Phil Castle, The Business Times
Improved broadband communications, a more robust outdoor recreation industry and additional growth in rural areas rank among the top priorities for economic development in Colorado, according to the new executive overseeing those efforts.
Achieving a renewed goal to promote a healthier population and communities in the state depends on nurturing a healthier economy, said Fiona Arnold, executive director of the Colorado Office of Economic Development and International Trade.
Speaking to members of the Grand Junction Area Chamber of Commerce attending a quarterly luncheon meeting, Arnold reviewed the varied roles of her office as well as what’s planned as a reorganization and the next step in statewide economic development planning.
Colorado Gov. John Hickenlooper appointed Arnold in January. She brings to what she said is her first government position varied experiences as an entrepreneur who launched a real estate development company as well as a lawyer for Vail Resorts, Anadarko Petroleum and Crown Media Holdings. Arnold began her career as a lawyer in Australia before joining an international law firm in Dallas and then moving to Colorado in 2001.
“What an amazing opportunity it’s been,” she said of her new job.
Arnold oversees what she describes as a collection of offices and programs operating under the umbrella of economic development. The office is involved not only in business development and international trade, but also creative arts; films, television and media; minority businesses, small business development centers and tourism. The collection became even larger and more diverse earlier in June with the addition of an outdoor recreation industry office.
Still, Colorado remains at a disadvantage to other states that dedicate far more funding and staffing to economic development, but fares well nonetheless, Arnold said. “We are massively outspent and outstaffed by other states. But that’s OK, because we outperform.”
Arnold said efforts are under way to reorganize the various offices to work more closely together in clusters to develop more opportunities while also meeting unmet needs.
She cited as one example the efforts of the Colorado Tourism Office to market the state and increase tourism and related business. Those efforts have been an “amazing success,” she said, but at the same time have left out rural areas of the state.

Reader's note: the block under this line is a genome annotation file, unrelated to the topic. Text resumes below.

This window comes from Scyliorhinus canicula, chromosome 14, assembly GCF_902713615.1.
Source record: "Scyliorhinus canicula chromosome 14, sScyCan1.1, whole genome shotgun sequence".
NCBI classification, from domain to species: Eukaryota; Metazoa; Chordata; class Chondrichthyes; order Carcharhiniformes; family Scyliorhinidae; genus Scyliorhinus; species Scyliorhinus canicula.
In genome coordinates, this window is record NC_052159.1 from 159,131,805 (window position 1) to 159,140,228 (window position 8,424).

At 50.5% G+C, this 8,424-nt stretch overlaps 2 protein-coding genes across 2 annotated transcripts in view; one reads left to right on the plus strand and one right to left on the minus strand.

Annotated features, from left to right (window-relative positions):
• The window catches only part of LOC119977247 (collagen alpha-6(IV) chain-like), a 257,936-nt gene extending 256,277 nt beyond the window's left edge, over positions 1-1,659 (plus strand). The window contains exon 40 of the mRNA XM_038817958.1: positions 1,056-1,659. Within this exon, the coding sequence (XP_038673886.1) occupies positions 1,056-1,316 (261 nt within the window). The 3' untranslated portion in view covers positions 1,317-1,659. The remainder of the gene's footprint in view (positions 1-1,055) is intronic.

While rural areas offer activities and historical sites that attract tourists, they also need to provide more information about where people can stay and eat meals and when shops are open, Arnold said. One possible way to promote rural areas would be to stage a competition in which travel writers would visit rural areas of Colorado and vie to create the best stories about what to see and do there, she said.
Rather than limp through his second term as a lame duck, Hickenlooper has charged his administration with an overarching goal of improving the health of the people, communities and economy of Colorado, Arnold said.
To promote a healthier economy, state agencies will focus on improving infrastructure and streamlining business regulations, she said.
Infrastructure includes not only highways, but also broadband communications, Arnold said. Fast, reliable and affordable broadband services have become a “critical issue,” she said.
The state government can’t afford to improve broadband infrastructure on its own, but can collaborate in efforts to do so, including efforts to tap federal funding for projects, Arnold said. Under one program, federal subsidies of up to 85 percent are available to connect schools to broadband systems.
Rural areas of the state also will become a focus of efforts to update and implement a statewide economic development plan, Arnold said.
Hickenlooper launched his economic development initiative in early 2011. Plans subsequently were drafted for each of the 64 counties in Colorado and then incorporated into regional plans and finally a statewide plan dubbed the Colorado Blueprint.
While state officials have “kept an eye” on economic development plans for rural areas, little else has been done, Arnold said. “To me, that’s really not good enough.”
As part of efforts to update the Colorado Blueprint, roundtable meetings will be conducted around the state to discuss what’s worked and what hasn’t with economic development plans as well as consider new ideas for development, Arnold said. “We’re having those conversations now.”
Along with participating in those meetings, state officials will work on developing a list of available resources to support local efforts, she added.
Broadband communications, tourism and education likely will rank among the big issues involved in rural development, she said.
At the same time, though, Arnold said she has high hopes for additional efforts to bolster the outdoor recreation industry in Colorado.
Hickenlooper appointed Luis Guillermo Benitez as director of the newly created Colorado Outdoor Recreation Industry Office. The office will serve as a central point of conduct as well as provide advocacy, resources and support for an industry that already accounts for an estimated $4.2 billion in wages and salaries in the state.
Benitez brings to his new position experience with Vail Resorts, the Colorado Outward Bound School and as director of operations for a New Zealand-based company that guides clients on climbs of the highest peaks in the world.
“He is an incredible asset for the state of Colorado,” Arnold said.